The Finnish Aviation Museum wants to generate Heritage Aircraft Culture in Finland
- Posted by Antti Laukkanen
- On 18.10.2017
- 0 Comments
The Finnish Aviation Museum organizes a Flying Heritage Aircraft Conference on December 8th to 9th 2017. The aim of the conference is to cultivate heritage aircraft culture in Finland.
Activity among flying heritage aircraft is diverse and communal in many European countries. Such activity or frequent meetings have not been organized in Finland. The Museum wants to bring together different parties such as other museums, owners and restorers as well as authorities in order to discuss on the significance and status of heritage aircraft in Finland.
The Museum has invited owners and operators of such aircraft as well as representatives from authorities and academic world as speakers. We will hear for example the Friday’s keynote presentation from professor of museology Janne Vilkuna named `Don’t touch, but fly, please!´. Tor Nørstegård from Norway will tell the story of a Fieseler Fi 156 C-3 Storch which flew its first flight after restoration only a week ago. Paolo Miana of an Austrian company Craftlab scrutinizes the challenges of research and practice among WWI fighter reproduction in his keynote presentation on Saturday morning. Several presentations concerning flying and operating old British fighter planes of 1930’s and 1940’s are also due on Saturday.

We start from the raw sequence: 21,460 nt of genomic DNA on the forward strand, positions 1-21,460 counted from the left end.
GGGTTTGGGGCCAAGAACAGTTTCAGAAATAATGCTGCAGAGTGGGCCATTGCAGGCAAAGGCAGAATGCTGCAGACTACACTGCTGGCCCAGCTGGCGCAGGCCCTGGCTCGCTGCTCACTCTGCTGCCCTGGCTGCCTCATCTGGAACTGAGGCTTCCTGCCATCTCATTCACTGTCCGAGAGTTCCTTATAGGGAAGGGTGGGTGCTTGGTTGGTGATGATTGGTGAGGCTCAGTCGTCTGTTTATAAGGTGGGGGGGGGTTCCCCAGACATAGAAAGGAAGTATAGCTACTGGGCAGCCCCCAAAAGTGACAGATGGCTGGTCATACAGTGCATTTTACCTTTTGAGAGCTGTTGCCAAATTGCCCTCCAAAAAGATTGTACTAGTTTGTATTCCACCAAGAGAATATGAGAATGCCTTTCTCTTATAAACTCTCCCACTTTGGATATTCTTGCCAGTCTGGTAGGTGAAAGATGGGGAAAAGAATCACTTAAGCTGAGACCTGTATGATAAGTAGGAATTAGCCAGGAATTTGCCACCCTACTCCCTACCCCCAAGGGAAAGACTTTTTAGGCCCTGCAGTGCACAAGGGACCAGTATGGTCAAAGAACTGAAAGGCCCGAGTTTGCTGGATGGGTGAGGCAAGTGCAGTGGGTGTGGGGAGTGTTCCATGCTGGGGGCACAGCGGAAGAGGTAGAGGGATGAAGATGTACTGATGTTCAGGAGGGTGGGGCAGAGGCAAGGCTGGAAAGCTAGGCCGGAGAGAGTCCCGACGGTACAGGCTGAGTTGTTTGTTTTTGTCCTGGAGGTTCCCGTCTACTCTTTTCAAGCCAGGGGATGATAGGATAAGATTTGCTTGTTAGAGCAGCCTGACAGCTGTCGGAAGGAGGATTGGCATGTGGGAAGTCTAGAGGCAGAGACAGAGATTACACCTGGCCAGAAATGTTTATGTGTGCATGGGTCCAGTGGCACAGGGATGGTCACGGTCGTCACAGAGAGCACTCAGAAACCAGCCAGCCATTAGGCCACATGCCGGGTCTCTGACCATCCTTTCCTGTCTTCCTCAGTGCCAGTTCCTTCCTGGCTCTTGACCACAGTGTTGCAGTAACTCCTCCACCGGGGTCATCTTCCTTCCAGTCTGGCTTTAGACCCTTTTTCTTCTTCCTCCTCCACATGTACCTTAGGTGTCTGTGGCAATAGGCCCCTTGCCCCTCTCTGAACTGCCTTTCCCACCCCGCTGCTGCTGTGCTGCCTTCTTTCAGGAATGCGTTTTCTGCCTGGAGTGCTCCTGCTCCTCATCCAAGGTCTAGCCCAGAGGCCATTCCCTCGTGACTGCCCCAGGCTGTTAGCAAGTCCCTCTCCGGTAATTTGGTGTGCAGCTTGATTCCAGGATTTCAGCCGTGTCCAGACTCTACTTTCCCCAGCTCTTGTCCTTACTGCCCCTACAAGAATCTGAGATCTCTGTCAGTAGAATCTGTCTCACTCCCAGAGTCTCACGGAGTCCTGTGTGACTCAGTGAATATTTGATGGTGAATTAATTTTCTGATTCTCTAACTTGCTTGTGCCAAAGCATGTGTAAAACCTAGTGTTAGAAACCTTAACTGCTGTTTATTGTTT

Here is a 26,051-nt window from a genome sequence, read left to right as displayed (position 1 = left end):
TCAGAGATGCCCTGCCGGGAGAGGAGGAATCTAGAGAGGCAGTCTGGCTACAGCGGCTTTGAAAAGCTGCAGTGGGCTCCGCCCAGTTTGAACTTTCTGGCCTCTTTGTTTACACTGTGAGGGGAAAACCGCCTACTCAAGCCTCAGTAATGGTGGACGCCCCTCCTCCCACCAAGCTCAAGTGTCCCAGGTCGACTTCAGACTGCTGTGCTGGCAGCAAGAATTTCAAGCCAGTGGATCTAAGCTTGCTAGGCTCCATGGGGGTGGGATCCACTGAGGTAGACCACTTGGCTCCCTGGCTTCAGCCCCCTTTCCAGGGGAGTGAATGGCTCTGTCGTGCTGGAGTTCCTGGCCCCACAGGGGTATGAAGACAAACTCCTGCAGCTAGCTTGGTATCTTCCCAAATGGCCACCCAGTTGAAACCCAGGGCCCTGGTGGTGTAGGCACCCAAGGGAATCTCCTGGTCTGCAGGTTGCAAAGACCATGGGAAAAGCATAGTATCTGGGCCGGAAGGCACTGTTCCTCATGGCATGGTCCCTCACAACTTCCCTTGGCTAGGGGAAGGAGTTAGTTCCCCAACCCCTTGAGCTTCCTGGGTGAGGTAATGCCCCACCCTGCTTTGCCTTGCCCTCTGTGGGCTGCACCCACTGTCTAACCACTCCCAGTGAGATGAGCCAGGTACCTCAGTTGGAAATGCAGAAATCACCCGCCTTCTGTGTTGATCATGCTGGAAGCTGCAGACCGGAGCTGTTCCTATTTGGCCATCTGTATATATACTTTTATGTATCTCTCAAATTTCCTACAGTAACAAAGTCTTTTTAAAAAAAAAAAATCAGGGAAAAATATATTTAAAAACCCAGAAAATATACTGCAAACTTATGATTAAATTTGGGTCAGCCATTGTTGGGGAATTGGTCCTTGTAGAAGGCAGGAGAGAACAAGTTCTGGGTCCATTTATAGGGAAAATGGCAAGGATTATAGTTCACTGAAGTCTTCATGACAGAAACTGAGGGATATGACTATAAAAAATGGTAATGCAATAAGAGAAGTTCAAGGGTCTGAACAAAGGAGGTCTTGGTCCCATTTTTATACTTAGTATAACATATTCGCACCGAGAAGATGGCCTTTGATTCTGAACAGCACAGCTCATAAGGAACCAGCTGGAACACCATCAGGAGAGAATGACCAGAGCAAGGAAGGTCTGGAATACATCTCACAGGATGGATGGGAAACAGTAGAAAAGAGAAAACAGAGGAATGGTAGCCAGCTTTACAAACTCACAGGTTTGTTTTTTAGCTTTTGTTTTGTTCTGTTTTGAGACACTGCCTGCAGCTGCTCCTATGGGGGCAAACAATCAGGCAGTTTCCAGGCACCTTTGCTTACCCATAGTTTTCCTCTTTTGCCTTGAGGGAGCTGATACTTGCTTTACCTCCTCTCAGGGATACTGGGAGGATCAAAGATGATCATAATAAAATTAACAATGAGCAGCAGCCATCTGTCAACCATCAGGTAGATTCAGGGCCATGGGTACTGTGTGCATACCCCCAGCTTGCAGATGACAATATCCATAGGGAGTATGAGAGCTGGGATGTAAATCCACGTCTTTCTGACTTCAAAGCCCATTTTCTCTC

A Conference Dinner will be organized in addition to the actual conference program on Friday evening. It will take place in the first Finnish airplane factory on Suomenlinna Fortress Island, which suits perfectly for continuing the discussion on these interesting topics.
The conference will be held in English.
The conference website: https://ilmailumuseo.fi/en/conference/
The just published programme: https://ilmailumuseo.fi/en/conf_prog/
Matias Laitinen, Keeper, Head of Collections, The Finnish Aviation Museum
tel. +358 40 575 7783, firstname.lastname@example.org
Main photo: Fieseler Fi 156 C-3 Storch LN-WNS on its first flight after restoration on October 7th 2017. Photographer Erik Hoelsæter.